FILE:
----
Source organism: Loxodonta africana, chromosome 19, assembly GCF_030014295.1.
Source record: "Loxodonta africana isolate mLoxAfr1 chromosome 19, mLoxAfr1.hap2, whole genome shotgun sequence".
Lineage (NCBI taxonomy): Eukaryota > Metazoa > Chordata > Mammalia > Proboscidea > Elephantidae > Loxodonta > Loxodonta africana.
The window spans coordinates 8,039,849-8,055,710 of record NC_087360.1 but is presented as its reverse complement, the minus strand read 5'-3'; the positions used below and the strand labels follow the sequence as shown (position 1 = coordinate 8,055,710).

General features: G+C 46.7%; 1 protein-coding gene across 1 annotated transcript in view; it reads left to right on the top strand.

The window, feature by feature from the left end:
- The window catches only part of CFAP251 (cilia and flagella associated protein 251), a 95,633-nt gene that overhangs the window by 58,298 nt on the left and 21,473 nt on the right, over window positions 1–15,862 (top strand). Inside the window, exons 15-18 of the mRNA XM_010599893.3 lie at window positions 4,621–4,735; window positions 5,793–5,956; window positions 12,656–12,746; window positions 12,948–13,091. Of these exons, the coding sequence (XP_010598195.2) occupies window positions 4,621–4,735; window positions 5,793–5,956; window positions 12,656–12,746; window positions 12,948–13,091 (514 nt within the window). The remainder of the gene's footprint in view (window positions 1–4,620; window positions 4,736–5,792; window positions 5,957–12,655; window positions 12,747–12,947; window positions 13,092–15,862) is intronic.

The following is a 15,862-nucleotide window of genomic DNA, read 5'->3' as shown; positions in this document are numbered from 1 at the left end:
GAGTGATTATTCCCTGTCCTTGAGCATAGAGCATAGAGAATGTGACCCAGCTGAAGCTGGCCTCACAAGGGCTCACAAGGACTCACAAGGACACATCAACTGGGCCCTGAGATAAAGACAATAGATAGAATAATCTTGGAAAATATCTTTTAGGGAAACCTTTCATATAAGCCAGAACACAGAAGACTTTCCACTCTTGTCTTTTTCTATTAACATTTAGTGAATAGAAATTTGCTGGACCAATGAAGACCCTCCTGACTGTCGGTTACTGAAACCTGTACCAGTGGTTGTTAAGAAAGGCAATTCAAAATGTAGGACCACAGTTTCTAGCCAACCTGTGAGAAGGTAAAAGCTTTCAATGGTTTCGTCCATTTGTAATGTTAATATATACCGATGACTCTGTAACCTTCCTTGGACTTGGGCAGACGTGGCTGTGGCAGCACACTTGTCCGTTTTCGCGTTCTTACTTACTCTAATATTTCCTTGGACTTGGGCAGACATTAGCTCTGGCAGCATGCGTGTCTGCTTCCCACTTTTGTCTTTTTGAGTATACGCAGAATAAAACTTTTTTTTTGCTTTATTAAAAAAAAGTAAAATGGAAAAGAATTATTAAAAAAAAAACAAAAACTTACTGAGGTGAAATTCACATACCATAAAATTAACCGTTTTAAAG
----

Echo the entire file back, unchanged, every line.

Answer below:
Source organism: Loxodonta africana, chromosome 19, assembly GCF_030014295.1.
Source record: "Loxodonta africana isolate mLoxAfr1 chromosome 19, mLoxAfr1.hap2, whole genome shotgun sequence".
Lineage (NCBI taxonomy): Eukaryota > Metazoa > Chordata > Mammalia > Proboscidea > Elephantidae > Loxodonta > Loxodonta africana.
The window spans coordinates 8,039,849-8,055,710 of record NC_087360.1 but is presented as its reverse complement, the minus strand read 5'-3'; the positions used below and the strand labels follow the sequence as shown (position 1 = coordinate 8,055,710).

General features: G+C 46.7%; 1 protein-coding gene across 1 annotated transcript in view; it reads left to right on the top strand.

The window, feature by feature from the left end:
- The window catches only part of CFAP251 (cilia and flagella associated protein 251), a 95,633-nt gene that overhangs the window by 58,298 nt on the left and 21,473 nt on the right, over window positions 1–15,862 (top strand). Inside the window, exons 15-18 of the mRNA XM_010599893.3 lie at window positions 4,621–4,735; window positions 5,793–5,956; window positions 12,656–12,746; window positions 12,948–13,091. Of these exons, the coding sequence (XP_010598195.2) occupies window positions 4,621–4,735; window positions 5,793–5,956; window positions 12,656–12,746; window positions 12,948–13,091 (514 nt within the window). The remainder of the gene's footprint in view (window positions 1–4,620; window positions 4,736–5,792; window positions 5,957–12,655; window positions 12,747–12,947; window positions 13,092–15,862) is intronic.

The following is a 15,862-nucleotide window of genomic DNA, read 5'->3' as shown; positions in this document are numbered from 1 at the left end:
GAGTGATTATTCCCTGTCCTTGAGCATAGAGCATAGAGAATGTGACCCAGCTGAAGCTGGCCTCACAAGGGCTCACAAGGACTCACAAGGACACATCAACTGGGCCCTGAGATAAAGACAATAGATAGAATAATCTTGGAAAATATCTTTTAGGGAAACCTTTCATATAAGCCAGAACACAGAAGACTTTCCACTCTTGTCTTTTTCTATTAACATTTAGTGAATAGAAATTTGCTGGACCAATGAAGACCCTCCTGACTGTCGGTTACTGAAACCTGTACCAGTGGTTGTTAAGAAAGGCAATTCAAAATGTAGGACCACAGTTTCTAGCCAACCTGTGAGAAGGTAAAAGCTTTCAATGGTTTCGTCCATTTGTAATGTTAATATATACCGATGACTCTGTAACCTTCCTTGGACTTGGGCAGACGTGGCTGTGGCAGCACACTTGTCCGTTTTCGCGTTCTTACTTACTCTAATATTTCCTTGGACTTGGGCAGACATTAGCTCTGGCAGCATGCGTGTCTGCTTCCCACTTTTGTCTTTTTGAGTATACGCAGAATAAAACTTTTTTTTTGCTTTATTAAAAAAAAGTAAAATGGAAAAGAATTATTAAAAAAAAAACAAAAACTTACTGAGGTGAAATTCACATACCATAAAATTAACCGTTTTAAAG